European Football

A scarce commodity – English players at the top

dressing-room

IF YOU needed any proof, it has been delivered by CIES Football Observatory in its latest weekly report. English players simply don’t get a look in.

In its study of the top leagues and the number of domestically-born players appearing for the top division clubs, English clubs fare badly with an overall percentage of 35.7%.

The CIES tables are based on the number of minutes that national players have appeared for their club expressed as an overall percentage of appearances. In England, Watford are bottom of the table, with an astonishingly low 9%. Following Watford are Chelsea with 16%, Manchester City 17% and Arsenal on 23%. Only four clubs are above 50% – Everton (52%), Crystal Palace (53%), Burnley (62%) and Bournemouth (81%).

In Europe’s top five leagues, the story differs. France, despite the enormous wealth and drawing power of Paris St. Germain, only three clubs are below 50% – Nantes, Monaco and PSG. The Ligue 1 champions, at 35%, are still higher than over half of the English Premier. France, overall, comes in at 67.35%, the highest across the five leagues.

In Spain, 11 of the 20 La Liga clubs have a score of more than 50%, but Osasuna, at 97%, are the highest across the big five. Spain’s overall percentage of national players is 58.35%. Italy, meanwhile, has an overall percentage of 41.65%, with Sassuolo the most reliant on Italian talent at 86%. Germany just creeps over 50% with its total for the Bundesliga, with Freiburg the most “German” at 84%.

Europe’s most “national”-based clubs

  Club League % of nationals Pos. in 2015-16
1 Osasuna La Liga 97 N/A
2 Nancy Ligue 1 92 N/A
3 Atletico Bilbao La Liga 91 5
4 Dijon Ligue 1 90 N/A
5 Bastia Ligue 1 89 10
6 Sassuolo Serie A 86 6
7 Caen Ligue 1 85 7
8 Freiburg Bundesliga 84 N/A
9 Gijon La Liga 83 17
10 Bournemouth EPL 81 16

 

League champions 2015-16 and current use of national talent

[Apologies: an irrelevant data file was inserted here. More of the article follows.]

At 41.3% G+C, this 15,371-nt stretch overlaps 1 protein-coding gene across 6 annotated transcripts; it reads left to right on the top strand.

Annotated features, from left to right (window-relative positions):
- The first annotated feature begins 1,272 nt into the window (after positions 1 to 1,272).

Club League % of nationals Pos. in domestic league *
Leicester City EPL 45 6
Bayern Munich Bundesliga 34 15
Juventus Serie A 32 13
Barcelona La Liga 41 15
Paris St. Germain Ligue 1 35 20

 

*In terms of percentage of nationals

The least-reliant on local talent

  Club League Position in

2015-16

% of nationals Position in KPMG European Elite EV
1 Udinese Serie A 17 1 N/A
2 Watford EPL 13 9 N/A
3 Fiorentina Serie A 5 14 32
4 Chelsea EPL 10 16 7
5 Augsburg Bundesliga 12 17 N/A
6 Manchester City EPL 4 17 6
7 Napoli Serie A 2 20 18
8 Roma Serie A 3 21 19
9 Inter Serie A 4 23 17
10 Arsenal EPL 2 23 5

It would be easy to assume that the clubs with more money are able to cast their nets beyond their own market to secure foreign talent and therefore, they are more likely to have multi-national squads. It is certainly true when you consider that the top 10 clubs according to KPMG’s European Elite paper record the following percentages: Real Madrid (41%), Manchester United (26%), Barcelona (41%), Bayern Munich (34%), Arsenal (23%), Manchester City (17%), Chelsea (16%), Liverpool (37%), Juventus (32%), Paris St. Germain (35%).

All of these figures are supported by the CIES list of expatriate players currently plying their trade in foreign leagues. Of the 500-plus Premier League players, 61.8% are expatriates. This is around double the total for France (30.5%) and way ahead of Italy (56.2%), Germany (46.8%) and Spain (40%).

The trend has been rising for some years and today, across Europe, the percentage of expatriate players stands at 38.7% with only 19.2% of current squad players reared through clubs’ own systems. Again, in England, despite clubs’ extensive youth schemes, very few players graduate through the ranks.

What do these figures tell us? Firstly, it confirms the problem England has, that domestic football has been bastardised to such an extent that the top teams are merely collections of hired guns lured by financial reward. The problem isn’t only England’s, but surely with statistics like these, the FA has to take notice?

www.gameofthepeople.com

2 replies »

  1. But restricting who a club can hire only results in lower quality sport, which in turn means that you’re not playing against the best of the best. Having a “foreigner cap” or any such system will not make English Footballers better (this applies to all industries btw). If English Footballers are not making the first team, then they clearly are just not good enough.

    • You’re probably right, they are not good enough, but is that because they are not nurtured as management is all about short-termism? I think that’s the root of the problem, the clubs are not looking ahead enough and the nature of the game doesn’t allow it. The Premier has the money to buy from anywhere, so managers (who are only short-term) and club administration opt for quick answers – therefore young players are not given the time to develop. A cap on foreigners might not make players better, but it might mean players are given time to develop by playing. Thanks for your message.

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